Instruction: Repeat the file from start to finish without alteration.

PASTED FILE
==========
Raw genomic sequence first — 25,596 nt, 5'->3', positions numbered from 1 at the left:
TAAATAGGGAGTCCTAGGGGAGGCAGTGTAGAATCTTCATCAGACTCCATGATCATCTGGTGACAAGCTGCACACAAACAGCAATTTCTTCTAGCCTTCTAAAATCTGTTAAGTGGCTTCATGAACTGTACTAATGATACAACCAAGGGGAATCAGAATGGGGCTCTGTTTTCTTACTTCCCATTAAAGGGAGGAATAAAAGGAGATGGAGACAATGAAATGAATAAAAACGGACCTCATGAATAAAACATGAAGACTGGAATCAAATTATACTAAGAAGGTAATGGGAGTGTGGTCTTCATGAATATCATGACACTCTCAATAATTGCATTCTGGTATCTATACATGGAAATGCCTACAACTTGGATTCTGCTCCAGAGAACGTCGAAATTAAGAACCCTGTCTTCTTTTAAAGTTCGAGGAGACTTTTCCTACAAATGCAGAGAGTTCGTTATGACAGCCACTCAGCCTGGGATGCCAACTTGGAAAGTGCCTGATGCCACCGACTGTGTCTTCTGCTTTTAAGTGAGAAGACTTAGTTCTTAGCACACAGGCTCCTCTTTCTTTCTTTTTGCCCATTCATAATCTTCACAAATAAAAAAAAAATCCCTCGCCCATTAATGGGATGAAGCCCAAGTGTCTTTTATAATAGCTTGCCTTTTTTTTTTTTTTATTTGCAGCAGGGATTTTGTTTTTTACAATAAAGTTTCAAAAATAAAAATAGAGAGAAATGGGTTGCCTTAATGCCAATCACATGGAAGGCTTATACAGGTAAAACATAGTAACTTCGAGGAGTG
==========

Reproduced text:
Raw genomic sequence first — 25,596 nt, 5'->3', positions numbered from 1 at the left:
TAAATAGGGAGTCCTAGGGGAGGCAGTGTAGAATCTTCATCAGACTCCATGATCATCTGGTGACAAGCTGCACACAAACAGCAATTTCTTCTAGCCTTCTAAAATCTGTTAAGTGGCTTCATGAACTGTACTAATGATACAACCAAGGGGAATCAGAATGGGGCTCTGTTTTCTTACTTCCCATTAAAGGGAGGAATAAAAGGAGATGGAGACAATGAAATGAATAAAAACGGACCTCATGAATAAAACATGAAGACTGGAATCAAATTATACTAAGAAGGTAATGGGAGTGTGGTCTTCATGAATATCATGACACTCTCAATAATTGCATTCTGGTATCTATACATGGAAATGCCTACAACTTGGATTCTGCTCCAGAGAACGTCGAAATTAAGAACCCTGTCTTCTTTTAAAGTTCGAGGAGACTTTTCCTACAAATGCAGAGAGTTCGTTATGACAGCCACTCAGCCTGGGATGCCAACTTGGAAAGTGCCTGATGCCACCGACTGTGTCTTCTGCTTTTAAGTGAGAAGACTTAGTTCTTAGCACACAGGCTCCTCTTTCTTTCTTTTTGCCCATTCATAATCTTCACAAATAAAAAAAAAATCCCTCGCCCATTAATGGGATGAAGCCCAAGTGTCTTTTATAATAGCTTGCCTTTTTTTTTTTTTTATTTGCAGCAGGGATTTTGTTTTTTACAATAAAGTTTCAAAAATAAAAATAGAGAGAAATGGGTTGCCTTAATGCCAATCACATGGAAGGCTTATACAGGTAAAACATAGTAACTTCGAGGAGTG